Health Benefits of Sweet Basil

Sweet basil is known as a Wonder Herb in India, native to tropical Asiatic regions, where it has been grown for more than 5,000 years. Sweet basil or ‘Ocimum basilicum’ is one of several varieties of basil known not only for its ability as a flavoring agent, but medicinal properties as well.
Like most herbs, it is loaded with various health benefits from being a rich source of vitamin K, beta carotene, and iron, the plant is also known for its unique anti-bacterial, anti-inflammatory, and antioxidant properties. The majority of the great benefits of basil can be conjugated to its volatile oils and flavonoids – powerful, plant-based antioxidants that reduce inflammation, help fight aging, and promote healthy arteries.

Studies have revealed the ability of Basil oil to restrict the germination of microbes like:

  • Escherichia coli (E-coli)
  • Staphylococcus aureus
  • Listeria monocytogenes

Health Benefits

Research studies on sweet basil have represented unique health-protecting effects in two basic areas: basil’s flavonoids and volatile oils.

DNA Protection including Antibacterial Properties

The unique array of active components called flavonoids found in basil provides protection at the cellular level. There are two water-soluble flavonoids in basil Orientin and Vicenin that have been of specific attention and in studies on human WBC. These components of sweet basil protect cell structures as well as chromosomes from radiation and oxidation via free radical formation. In addition, basil helps to provide protection against unnatural bacterial formation for the presence of its volatile oils, which contains Linalool, Estragole, Cineole, Eugenol, Myrcene, Sabinene, and Limonene. Lab studies proved the effectiveness of basil in obstructing the development of numerous bacteria, including: Listeria monocytogenes, Yersinia enterocolitica, and Pseudomonas aeruginosa, Staphylococcus aureus, and Escherichia coli O: 157:H7.

The presence of essential oil of basil, obtained from its leaves, has demonstrated the ability to restrict several species of pathogenic bacterial action that have become resistant to commonly used antibiotic medicines.

Anti-Inflammatory Effects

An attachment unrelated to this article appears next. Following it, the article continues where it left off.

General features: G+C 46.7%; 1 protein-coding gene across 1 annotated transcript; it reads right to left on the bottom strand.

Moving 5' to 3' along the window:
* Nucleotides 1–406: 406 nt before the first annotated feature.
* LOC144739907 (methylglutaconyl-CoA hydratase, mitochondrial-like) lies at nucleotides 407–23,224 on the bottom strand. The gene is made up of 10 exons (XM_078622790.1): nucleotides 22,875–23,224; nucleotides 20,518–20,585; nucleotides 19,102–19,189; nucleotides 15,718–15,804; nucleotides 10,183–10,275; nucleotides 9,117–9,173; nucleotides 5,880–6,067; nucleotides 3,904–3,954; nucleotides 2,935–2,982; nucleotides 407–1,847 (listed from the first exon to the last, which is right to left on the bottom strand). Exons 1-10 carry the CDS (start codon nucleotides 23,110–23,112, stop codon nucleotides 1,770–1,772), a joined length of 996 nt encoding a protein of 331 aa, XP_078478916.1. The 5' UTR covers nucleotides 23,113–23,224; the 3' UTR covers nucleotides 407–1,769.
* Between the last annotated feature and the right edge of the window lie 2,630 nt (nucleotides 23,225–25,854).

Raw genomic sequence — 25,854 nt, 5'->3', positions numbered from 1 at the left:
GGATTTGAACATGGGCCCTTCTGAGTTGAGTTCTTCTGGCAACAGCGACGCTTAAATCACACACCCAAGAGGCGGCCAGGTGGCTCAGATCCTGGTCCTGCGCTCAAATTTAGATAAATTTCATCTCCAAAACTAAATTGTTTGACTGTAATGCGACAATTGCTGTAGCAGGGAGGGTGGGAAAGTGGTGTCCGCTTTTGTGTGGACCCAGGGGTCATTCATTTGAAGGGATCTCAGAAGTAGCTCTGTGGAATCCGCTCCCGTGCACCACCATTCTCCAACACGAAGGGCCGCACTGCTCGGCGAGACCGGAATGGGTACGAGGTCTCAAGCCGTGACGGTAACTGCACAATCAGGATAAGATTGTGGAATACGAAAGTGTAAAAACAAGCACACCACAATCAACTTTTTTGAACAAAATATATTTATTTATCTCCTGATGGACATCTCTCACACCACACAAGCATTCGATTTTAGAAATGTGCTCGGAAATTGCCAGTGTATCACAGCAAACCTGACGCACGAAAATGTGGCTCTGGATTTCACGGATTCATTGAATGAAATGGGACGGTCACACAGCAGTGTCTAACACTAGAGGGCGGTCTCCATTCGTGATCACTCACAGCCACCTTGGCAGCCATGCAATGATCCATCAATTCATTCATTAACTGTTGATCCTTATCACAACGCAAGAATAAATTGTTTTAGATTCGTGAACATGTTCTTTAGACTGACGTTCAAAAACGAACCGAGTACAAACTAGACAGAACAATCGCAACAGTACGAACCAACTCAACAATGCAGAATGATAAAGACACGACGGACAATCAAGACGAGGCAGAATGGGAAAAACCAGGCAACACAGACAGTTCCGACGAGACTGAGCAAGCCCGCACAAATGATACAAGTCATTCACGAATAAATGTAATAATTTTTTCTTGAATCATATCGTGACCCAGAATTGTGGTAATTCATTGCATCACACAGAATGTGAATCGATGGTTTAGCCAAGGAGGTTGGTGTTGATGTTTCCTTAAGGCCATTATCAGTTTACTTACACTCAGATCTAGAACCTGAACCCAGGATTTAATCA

Eugenol the anti-inflammatory substance of basil’s volatile oils has been the main interest of extensive study, though this substance can hamper the ability of an enzyme activity in the body known as Cyclooxygenase (COX). Many non-steroidal anti-inflammatory medicines (NSAIDS), including Ibuprofen and Aspirin, as well as the commonly used medication Acetaminophen, work by inhibiting the same enzyme activity. This enzyme-inhibition properties of the Eugenol in basil known as an “anti-inflammatory” food that can serve important healing benefits along with symptomatic comfort for individuals with inflammatory health issues like inflammatory bowel conditions or rheumatoid arthritis.

Nutrients Essential for Cardiovascular Health

Basil is loaded with very good concentration of pro-vitamin A i.e. Beta-carotene. Though it can be transformed into vitamin A, Beta-carotene is a more active anti-oxidant than vitamin A and not only insulates the epithelial cells (the cells that develop in the lining of various body structures, including the blood vessels) from free radical formation, but also helps to resist free radicals from oxidizing cholesterol in the RBC. Only after it has been transformed via oxidation does cholesterol formed in blood vessel walls, initiating the possibilities of atherosclerosis, whose end result can be a stroke or heart attack.

Moreover, basil contains the minor element magnesium, which helps to providing good health for the cardiovascular system by prompting muscles and blood vessels to relax, thus recovering blood flow and lessening the risk of irregular spasms or a deviation in heart rhythm of the heart muscle and blood vessel.